What Could Have Been Done Differently To Prevent the Insurrection?

By Brendan Kennedy

February 23, 2021

What Could Have Been Done Differently To Prevent the Insurrection?


By Brendan Kennedy

As bipartisan calls increase for a 9/11-style commission to investigate the events culminating in the insurrection at the U.S. Capitol, one question looms large: ‘What could have been done differently?’

Frank Figliuzzi, former assistant director for counterintelligence at the FBI and NBC News national security analyst, believes that an independent commission would be effective but fears that it might uncover some very troubling information.

“My gut tells me we’re going to find some horrific layers of responsibility and direction,” Figliuzzi said on the most recent episode of the Miranda Warnings podcast. “When there are reports that members of Congress may have given tours of the Capitol in the days before the insurrection, and senators and Trump officials were discussing with activists what was going to happen, it’s likely you’re going to find prior knowledge, coordination and planning.”

Figliuzzi goes on to say that he doesn’t believe it was mere happenstance that Capitol Police were unequipped to deal with the violent mob.

“It was no mistake they were in their daily uniforms, with no tactical team or National Guard troops staged and ready,” Figliuzzi said. “I think this was orchestrated and I think we’re going to find out some of the last-minute staffing changes made by President Trump were a part of it.”

On the topic of how the insurrection could have been prevented, Figliuzzi renewed his call to make domestic terrorism a federal crime. That would allow the FBI to take stronger counterterrorism measures and to ask judges to impose more serious penalties for weightier charges.

“All I’m suggesting is when somebody meets the definition of domestic terrorism, let’s have a law that we can charge them with that is serious,” Figliuzzi said.

He acknowledges that such an idea makes civil libertarians uncomfortable because of concerns about spying on American citizens. But he says such fears shouldn’t deter law enforcement from charging domestic terrorists with a very serious crime.

“When someone tries to rob a bank, we don’t arrest them for trespassing the bank. We arrest them for robbing a bank, a much more serious crime,” Figliuzzi said. “When someone tries to steal our democracy, we arrest them for trespass and theft of Nancy Pelosi’s podium. We need a domestic terrorism law that puts people away for 20 years to life.”

He goes on to discuss former FBI Director James Comey’s missteps during the investigation of Hilary Clinton and how his actions led to the politicization of the FBI and gave millions of Americans a reason to mistrust the agency.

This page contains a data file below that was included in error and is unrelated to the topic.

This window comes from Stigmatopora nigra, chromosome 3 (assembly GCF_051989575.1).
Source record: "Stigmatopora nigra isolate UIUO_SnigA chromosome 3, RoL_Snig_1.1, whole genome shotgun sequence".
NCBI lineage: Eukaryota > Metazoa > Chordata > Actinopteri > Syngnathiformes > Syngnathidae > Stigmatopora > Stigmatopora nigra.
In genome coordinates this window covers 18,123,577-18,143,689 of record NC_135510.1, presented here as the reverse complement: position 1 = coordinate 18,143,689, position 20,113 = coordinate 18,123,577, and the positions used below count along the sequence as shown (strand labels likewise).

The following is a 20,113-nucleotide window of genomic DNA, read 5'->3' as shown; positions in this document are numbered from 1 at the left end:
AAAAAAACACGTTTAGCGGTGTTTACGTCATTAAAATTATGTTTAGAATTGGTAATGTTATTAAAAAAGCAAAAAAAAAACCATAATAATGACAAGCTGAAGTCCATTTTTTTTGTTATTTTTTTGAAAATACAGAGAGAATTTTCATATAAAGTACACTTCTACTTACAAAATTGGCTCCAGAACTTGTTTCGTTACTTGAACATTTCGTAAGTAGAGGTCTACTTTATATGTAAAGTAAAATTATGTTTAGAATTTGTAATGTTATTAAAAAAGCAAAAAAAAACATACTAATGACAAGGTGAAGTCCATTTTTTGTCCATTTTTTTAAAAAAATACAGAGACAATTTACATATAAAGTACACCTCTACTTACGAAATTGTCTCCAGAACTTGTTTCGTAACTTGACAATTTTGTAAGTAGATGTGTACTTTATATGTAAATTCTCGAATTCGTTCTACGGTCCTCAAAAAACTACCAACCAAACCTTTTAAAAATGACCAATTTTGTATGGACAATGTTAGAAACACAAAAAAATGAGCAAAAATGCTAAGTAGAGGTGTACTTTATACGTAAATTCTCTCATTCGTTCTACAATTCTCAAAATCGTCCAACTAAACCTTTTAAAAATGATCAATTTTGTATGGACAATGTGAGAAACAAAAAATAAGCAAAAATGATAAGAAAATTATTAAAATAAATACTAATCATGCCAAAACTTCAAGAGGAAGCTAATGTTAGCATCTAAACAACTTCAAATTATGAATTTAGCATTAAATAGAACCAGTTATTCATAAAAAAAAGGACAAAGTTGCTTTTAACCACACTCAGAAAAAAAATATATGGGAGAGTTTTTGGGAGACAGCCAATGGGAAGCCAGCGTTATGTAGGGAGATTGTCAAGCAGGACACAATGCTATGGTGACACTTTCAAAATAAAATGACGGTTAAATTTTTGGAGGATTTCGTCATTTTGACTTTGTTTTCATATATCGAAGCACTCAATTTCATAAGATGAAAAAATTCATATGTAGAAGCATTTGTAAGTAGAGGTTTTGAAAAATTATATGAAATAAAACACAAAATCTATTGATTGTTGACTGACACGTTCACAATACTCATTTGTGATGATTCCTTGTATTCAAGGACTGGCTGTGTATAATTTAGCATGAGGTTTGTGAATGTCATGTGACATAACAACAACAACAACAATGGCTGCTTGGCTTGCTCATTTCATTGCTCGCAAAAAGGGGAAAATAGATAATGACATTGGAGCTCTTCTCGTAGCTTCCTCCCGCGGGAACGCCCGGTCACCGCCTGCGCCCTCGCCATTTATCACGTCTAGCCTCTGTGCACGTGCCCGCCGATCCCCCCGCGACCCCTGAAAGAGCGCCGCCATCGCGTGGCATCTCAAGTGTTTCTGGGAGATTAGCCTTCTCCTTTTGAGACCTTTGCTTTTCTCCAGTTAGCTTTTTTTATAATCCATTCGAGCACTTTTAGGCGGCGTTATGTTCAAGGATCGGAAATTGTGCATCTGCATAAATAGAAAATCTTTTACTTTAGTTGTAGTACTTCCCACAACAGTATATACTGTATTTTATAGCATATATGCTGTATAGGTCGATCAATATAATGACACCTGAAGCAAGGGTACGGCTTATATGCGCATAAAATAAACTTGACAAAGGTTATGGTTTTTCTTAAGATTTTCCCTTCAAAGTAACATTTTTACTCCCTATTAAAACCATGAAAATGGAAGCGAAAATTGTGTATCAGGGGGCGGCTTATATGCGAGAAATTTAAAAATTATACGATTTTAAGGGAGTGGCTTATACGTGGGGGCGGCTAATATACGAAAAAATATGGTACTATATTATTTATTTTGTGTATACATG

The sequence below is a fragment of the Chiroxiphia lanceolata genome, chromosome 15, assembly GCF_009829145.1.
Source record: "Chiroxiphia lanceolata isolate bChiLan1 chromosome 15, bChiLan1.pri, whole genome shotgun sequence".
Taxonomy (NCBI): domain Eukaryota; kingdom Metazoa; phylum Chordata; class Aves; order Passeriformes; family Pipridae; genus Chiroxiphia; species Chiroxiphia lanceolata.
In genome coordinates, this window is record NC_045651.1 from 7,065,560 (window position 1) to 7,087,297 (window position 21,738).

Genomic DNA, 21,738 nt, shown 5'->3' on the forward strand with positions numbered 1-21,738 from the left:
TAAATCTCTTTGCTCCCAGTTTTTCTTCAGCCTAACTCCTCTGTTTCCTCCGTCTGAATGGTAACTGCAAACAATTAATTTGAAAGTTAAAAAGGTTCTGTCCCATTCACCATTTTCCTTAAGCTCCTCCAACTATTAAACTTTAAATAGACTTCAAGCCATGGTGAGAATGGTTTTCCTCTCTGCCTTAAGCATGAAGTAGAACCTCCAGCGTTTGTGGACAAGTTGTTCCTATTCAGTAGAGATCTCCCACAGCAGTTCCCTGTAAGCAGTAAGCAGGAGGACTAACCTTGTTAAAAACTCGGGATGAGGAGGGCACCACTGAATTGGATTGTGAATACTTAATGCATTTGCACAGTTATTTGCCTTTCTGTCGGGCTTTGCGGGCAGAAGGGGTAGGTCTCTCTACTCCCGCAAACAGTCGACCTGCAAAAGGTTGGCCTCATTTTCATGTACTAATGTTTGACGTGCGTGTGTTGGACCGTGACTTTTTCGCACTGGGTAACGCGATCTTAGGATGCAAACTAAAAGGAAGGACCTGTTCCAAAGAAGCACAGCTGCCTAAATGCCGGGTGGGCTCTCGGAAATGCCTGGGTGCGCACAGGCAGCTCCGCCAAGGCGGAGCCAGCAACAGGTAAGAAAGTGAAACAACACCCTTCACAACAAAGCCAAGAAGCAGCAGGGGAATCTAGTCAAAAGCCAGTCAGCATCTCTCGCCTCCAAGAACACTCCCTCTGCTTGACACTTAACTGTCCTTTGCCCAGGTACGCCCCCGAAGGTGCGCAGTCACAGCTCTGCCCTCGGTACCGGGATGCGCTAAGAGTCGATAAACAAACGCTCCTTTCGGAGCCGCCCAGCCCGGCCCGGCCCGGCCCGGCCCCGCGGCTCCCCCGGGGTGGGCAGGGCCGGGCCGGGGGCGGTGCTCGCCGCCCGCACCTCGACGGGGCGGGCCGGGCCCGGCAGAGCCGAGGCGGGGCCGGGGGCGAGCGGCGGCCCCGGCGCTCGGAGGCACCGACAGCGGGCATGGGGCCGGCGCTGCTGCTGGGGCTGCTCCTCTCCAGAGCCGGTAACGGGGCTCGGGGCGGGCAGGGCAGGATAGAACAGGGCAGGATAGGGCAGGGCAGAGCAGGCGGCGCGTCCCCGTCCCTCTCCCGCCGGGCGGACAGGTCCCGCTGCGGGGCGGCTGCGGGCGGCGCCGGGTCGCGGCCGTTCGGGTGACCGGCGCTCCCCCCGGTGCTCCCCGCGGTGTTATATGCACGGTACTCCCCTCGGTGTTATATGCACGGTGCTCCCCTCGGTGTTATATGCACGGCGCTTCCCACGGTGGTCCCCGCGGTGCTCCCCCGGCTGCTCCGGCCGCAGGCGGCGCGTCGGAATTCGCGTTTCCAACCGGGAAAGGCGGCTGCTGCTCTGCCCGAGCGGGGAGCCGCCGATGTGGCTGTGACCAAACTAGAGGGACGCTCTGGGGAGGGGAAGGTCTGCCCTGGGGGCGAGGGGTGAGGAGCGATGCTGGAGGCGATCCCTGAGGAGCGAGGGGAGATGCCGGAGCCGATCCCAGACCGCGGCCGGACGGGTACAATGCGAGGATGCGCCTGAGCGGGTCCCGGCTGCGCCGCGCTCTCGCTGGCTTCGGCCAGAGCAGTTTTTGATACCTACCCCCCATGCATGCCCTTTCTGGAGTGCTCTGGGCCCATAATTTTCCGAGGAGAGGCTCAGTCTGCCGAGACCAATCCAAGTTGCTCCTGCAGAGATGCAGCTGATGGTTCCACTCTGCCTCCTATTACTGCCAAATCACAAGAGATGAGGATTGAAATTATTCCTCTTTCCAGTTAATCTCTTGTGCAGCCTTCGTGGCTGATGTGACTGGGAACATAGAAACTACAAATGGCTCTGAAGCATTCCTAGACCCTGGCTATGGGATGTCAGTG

“He politicized the FBI with about half its population,” Figliuzzi said. “Which is the cardinal sin. The FBI has got to remain apolitical and neutral.”

He criticized the former FBI director for forgetting his responsibility to his superiors and the institution.

“We’re all accountable to somebody,” Figliuzzi said. “Not only should Comey have protected the bureau but he forgot he was accountable to the attorney general of the United States, his boss.”

You can purchase The FBI Way: Inside the Bureau’s Code of Excellence, here.

One comment

  1. I listened to the podcast. A few comments. (1) What is more necessary than a new set of defined crimes is respect for the rule of law and a culture in which criminals cannot expect to rely on political considerations to keep them from being prosecuted and incarcerated. That goes across the spectrum, from the invasion of the Capitol (in which perpetrators claimed that they were doing Trump’s bidding) to Antifa riots and mayhem (little or no risk of prosecution in Democrat-controlled jurisdictions). It also goes up and down the ladder: if low-level personnel are punished for mishandling classified information or for financial improprieties, then high-level political figures should not get a pass. (2) When the history of the 2016 election is written years from now after the political considerations settle, James Comey’s antics will not come out well, but neither will Loretta Lynch’s poor judgment in meeting privately with Bill Clinton. (3) Figliuzzi is naive in saying that there is not a serious risk that organizations and individuals will be classified as “domestic terrorist groups” based almost entirely on their beliefs and possibly a smidgen of actions of one or more members. It happens that way everywhere else. His own example demonstrates this: the police or FBI knocked on doors and said, “If you get on a bus to DC, we have probable cause to arrest you.” Anyone who thinks this will be limited to people who are actually engaged in a conspiracy or that it will not be politicized is fooling himself.

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